How olives become oil…

Harvesting and pressing of olives

The most suitable time for pick-up of the olives is when the veraison (change of the color of the fruit from green to purple and finally back) is at its 50/60%. In fact, at this time there is the highest quantitative concentration of oil and phenolic substances responsible for the organoleptic and nutritional oil qualities.

The period of olive harvesting, in Italy, goes from mid-October to the end of December and it is influenced by many factors such as: day and night temperature, rainfall, altitude, morphology of the land, exposure to the sun, age of the olive trees.

The olives are collected through a mechanical process and that the harvester, with a collection yield of about 3 working days per hectare of olive trees. According to the strict procedures for the classification of the oil as D.O.P (see procedure for obtaining and maintaining the label D.O.P.), the milling of the olives in the oil mills must be started within 24 hours from the collection. An average of 30 quintals of olives per day are harvested and delivered to the mill at the end of the same day; from that moment the milling process starts. This process is divided into several stages:

  1. DEFOLIATION: in this first stage, the leaves are removed by means of a sifter supported by a fan that separates the leaves from the fruit.
  2. WEIGHING of the olives net of leaves and any other impurities.
  3. GRINDING of the olives with prior passage of them in a washer-dryer for washing and subsequent drying with fans to then move on to the CRUSHING, phase in which the olives are actually ground. From this moment the pulp of the fruit will no longer come into contact with the air so as not to alter the characteristics of the product.
  4. The paste obtained from the milling is STORED in tanks (heated to a temperature of about 28 degrees centigrade and spinning around them warm water), where it is ground for about an hour in order to obtain the dissolution of the molecules-particles of oil that are trapped in the paste and fluidize it.
  5. Only after the STORAGE we finally pass to the real pressing of the fluid pastes, thus obtained, passing it in the cylindrical presses with a mechanical centrifugal system that separates the solid part from the liquid one. At this point we have the OIL. At this stage the oil it is still RAW, this means that it still contains some impurities to eliminate: for this reason the oil is put in other centrifuges in which the force of gravity that is unleashed by the mechanical centrifugal process allows the separation of impurities still present up to 80/90%. After this phase we obtain the PURE OIL.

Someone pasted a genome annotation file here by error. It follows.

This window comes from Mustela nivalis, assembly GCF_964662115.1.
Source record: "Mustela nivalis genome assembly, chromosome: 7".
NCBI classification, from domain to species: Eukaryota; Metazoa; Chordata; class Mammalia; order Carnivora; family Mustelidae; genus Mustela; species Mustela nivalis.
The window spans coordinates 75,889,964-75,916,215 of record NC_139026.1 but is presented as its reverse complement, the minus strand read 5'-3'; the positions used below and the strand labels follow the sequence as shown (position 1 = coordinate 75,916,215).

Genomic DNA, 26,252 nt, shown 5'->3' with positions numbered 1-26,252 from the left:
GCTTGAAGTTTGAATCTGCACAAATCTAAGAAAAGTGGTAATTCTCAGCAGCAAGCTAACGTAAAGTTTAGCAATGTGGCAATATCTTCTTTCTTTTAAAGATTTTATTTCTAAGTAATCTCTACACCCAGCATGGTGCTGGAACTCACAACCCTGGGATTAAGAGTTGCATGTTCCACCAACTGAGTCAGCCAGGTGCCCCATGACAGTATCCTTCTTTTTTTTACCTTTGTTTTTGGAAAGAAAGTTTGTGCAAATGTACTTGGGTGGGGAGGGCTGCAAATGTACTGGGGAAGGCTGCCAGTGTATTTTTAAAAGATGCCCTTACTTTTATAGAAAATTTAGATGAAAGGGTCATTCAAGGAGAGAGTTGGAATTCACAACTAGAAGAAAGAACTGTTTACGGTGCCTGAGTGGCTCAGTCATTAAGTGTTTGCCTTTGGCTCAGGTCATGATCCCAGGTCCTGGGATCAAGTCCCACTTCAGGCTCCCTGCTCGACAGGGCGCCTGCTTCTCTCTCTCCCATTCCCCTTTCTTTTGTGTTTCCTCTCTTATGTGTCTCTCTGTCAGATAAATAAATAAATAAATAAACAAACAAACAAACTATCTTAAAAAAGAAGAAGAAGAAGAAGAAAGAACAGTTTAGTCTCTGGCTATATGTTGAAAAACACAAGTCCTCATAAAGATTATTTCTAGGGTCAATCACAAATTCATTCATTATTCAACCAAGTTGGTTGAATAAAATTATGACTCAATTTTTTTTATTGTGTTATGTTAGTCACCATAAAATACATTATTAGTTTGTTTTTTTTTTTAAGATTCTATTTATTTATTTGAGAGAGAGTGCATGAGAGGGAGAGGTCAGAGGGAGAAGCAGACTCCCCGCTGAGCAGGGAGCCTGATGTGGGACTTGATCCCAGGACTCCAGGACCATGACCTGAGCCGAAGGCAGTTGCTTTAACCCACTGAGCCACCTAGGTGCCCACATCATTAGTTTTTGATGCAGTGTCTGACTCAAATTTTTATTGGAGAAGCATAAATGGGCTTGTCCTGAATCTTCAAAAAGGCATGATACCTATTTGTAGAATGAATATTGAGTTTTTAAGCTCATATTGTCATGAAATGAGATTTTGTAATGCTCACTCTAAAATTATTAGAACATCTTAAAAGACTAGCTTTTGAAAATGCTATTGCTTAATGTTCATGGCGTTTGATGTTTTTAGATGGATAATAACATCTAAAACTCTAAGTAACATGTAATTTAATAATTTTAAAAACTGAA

6. At this stage of processing, the oil can already be market but a possible final phase is contemplated: this consists in sucking the oil through a pump with paper filters that retain the very low percentage of impurities left and allow to obtain a perfectly FILTERED OIL, that is now 100% free of impurities.

Storage and conservation of the oil

  1. Once the complex, entirely mechanical pressing procedure of the extra virgin D.O.P olive oil has been completed, it is essential to keep its chemical and organoleptic characteristics stable; to this end, it is necessary to keep the three main parameters responsible for deterioration (temperature, light and oxygen) under strict control. Therefore, the oil is stored in special stainless-steel containers where NITROGEN gas (atmospheric, noble and inert) is introduces. Thanks to nitrogen, oxygen is broken down and this permits the development of vacuum process that maintains all the organoleptic and qualitative characteristics of the product for at least 18 months. The containers are stored in special rooms (OLEARIE) where a controlled temperature of about 18 degrees centigrade is maintained throughout the year and where no light comes in.
  2. The extra virgin olive oil D.O.P. is bottled.

Once purchased, extra virgin olive oil should be stored in cold and dry places, in environments with not excessive temperature variations, protected from direct light, air and heat. The cold does not cause alterations in the structure of the product and in its shelf life.